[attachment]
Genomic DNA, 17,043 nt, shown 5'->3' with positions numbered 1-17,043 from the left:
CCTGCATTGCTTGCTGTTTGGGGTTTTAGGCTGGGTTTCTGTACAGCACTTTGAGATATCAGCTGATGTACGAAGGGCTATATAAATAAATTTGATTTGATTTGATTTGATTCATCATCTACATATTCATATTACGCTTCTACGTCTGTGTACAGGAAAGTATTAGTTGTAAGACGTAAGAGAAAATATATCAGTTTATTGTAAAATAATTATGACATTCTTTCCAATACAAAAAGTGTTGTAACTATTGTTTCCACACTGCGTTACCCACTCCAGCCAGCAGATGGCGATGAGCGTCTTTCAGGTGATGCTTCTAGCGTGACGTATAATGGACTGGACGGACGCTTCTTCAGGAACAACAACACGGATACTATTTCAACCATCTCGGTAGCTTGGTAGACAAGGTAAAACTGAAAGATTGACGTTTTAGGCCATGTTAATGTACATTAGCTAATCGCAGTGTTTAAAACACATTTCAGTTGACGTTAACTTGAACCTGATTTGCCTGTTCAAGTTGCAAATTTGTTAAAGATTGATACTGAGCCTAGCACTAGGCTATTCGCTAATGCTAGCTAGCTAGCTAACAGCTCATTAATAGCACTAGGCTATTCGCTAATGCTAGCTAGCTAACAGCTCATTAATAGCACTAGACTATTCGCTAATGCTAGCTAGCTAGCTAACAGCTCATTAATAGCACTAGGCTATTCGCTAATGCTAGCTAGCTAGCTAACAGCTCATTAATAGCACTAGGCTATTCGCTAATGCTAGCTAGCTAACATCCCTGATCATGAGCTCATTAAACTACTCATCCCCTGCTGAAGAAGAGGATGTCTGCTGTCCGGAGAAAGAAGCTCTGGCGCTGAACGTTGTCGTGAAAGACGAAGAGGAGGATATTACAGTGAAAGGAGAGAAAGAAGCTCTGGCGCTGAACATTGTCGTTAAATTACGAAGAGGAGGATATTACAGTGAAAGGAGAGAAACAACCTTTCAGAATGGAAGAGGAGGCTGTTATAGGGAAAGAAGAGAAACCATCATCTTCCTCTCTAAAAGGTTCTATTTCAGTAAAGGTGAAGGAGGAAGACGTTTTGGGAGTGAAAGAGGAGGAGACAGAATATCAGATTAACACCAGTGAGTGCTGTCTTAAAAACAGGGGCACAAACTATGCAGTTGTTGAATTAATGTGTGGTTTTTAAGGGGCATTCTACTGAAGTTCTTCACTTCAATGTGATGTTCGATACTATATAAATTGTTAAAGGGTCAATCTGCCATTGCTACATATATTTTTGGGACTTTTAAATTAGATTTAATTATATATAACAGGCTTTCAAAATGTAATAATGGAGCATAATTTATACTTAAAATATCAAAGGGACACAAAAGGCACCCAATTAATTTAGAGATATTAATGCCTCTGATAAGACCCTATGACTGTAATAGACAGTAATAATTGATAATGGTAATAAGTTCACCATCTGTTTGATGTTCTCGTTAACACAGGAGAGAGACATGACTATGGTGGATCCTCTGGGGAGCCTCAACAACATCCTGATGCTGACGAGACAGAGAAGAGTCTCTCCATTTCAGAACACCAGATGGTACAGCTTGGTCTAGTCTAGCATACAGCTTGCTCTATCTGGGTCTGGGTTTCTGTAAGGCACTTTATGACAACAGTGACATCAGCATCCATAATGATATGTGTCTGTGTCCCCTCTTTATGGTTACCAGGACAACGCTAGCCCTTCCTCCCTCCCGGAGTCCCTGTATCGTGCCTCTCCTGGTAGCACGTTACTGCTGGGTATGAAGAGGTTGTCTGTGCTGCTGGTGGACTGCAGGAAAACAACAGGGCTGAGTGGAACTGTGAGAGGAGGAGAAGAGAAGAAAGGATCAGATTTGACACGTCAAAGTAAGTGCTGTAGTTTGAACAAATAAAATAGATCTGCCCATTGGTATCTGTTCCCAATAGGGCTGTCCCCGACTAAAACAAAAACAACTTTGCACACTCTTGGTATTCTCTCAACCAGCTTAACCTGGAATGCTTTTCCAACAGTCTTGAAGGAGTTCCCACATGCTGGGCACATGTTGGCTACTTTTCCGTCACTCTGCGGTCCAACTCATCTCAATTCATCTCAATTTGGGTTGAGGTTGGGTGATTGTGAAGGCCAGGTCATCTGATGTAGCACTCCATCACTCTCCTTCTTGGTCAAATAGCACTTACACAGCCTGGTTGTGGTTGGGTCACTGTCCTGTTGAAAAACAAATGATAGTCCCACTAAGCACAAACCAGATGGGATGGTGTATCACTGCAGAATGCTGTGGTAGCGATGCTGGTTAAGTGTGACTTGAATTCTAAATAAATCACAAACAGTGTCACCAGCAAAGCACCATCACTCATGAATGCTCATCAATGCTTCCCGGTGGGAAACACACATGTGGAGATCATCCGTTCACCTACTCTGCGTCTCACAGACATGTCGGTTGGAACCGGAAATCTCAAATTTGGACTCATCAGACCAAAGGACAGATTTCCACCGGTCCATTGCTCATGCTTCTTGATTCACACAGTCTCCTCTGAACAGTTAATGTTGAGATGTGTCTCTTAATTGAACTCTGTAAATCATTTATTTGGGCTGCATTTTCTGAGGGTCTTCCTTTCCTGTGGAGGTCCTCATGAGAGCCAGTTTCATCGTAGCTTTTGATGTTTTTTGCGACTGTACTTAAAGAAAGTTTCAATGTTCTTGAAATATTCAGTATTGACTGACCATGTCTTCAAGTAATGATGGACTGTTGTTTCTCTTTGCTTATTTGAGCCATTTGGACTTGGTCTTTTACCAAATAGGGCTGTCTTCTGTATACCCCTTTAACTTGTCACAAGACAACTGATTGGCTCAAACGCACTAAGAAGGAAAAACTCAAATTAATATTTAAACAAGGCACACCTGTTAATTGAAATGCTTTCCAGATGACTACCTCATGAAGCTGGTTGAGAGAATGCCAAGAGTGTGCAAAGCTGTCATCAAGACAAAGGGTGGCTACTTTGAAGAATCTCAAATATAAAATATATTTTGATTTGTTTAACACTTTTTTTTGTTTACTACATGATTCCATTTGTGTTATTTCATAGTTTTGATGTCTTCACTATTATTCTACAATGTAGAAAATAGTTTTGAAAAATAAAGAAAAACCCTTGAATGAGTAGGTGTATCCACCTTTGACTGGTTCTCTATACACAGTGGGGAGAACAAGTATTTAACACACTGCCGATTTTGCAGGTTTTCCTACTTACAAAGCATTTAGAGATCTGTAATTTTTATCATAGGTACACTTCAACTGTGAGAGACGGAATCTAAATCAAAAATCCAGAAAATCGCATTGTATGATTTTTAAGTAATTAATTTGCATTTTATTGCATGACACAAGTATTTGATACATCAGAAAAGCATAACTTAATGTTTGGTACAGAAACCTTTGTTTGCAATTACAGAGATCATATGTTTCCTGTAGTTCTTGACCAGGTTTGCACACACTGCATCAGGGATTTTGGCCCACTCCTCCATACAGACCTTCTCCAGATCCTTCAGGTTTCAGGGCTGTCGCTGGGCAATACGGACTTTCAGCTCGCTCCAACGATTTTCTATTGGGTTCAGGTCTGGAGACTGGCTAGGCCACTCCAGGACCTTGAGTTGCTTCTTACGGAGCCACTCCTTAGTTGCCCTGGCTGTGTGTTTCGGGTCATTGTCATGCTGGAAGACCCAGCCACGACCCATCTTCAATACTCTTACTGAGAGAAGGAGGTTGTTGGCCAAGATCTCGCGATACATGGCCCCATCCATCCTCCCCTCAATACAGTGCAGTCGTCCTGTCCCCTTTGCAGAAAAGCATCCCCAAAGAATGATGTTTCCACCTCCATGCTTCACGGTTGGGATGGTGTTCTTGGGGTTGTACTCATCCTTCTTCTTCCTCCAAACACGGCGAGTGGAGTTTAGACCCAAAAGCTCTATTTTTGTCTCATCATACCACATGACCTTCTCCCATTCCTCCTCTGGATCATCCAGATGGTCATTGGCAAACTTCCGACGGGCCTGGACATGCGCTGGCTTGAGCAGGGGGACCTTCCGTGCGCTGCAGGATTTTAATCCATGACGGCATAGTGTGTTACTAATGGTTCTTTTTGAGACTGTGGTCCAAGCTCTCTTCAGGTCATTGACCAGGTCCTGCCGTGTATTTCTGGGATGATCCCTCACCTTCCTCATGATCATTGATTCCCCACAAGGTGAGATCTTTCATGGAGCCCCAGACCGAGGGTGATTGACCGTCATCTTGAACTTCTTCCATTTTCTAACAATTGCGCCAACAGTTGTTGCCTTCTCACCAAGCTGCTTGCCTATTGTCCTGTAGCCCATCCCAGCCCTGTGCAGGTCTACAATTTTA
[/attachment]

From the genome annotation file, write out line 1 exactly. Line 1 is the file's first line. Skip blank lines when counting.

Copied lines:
Genomic DNA, 17,043 nt, shown 5'->3' with positions numbered 1-17,043 from the left: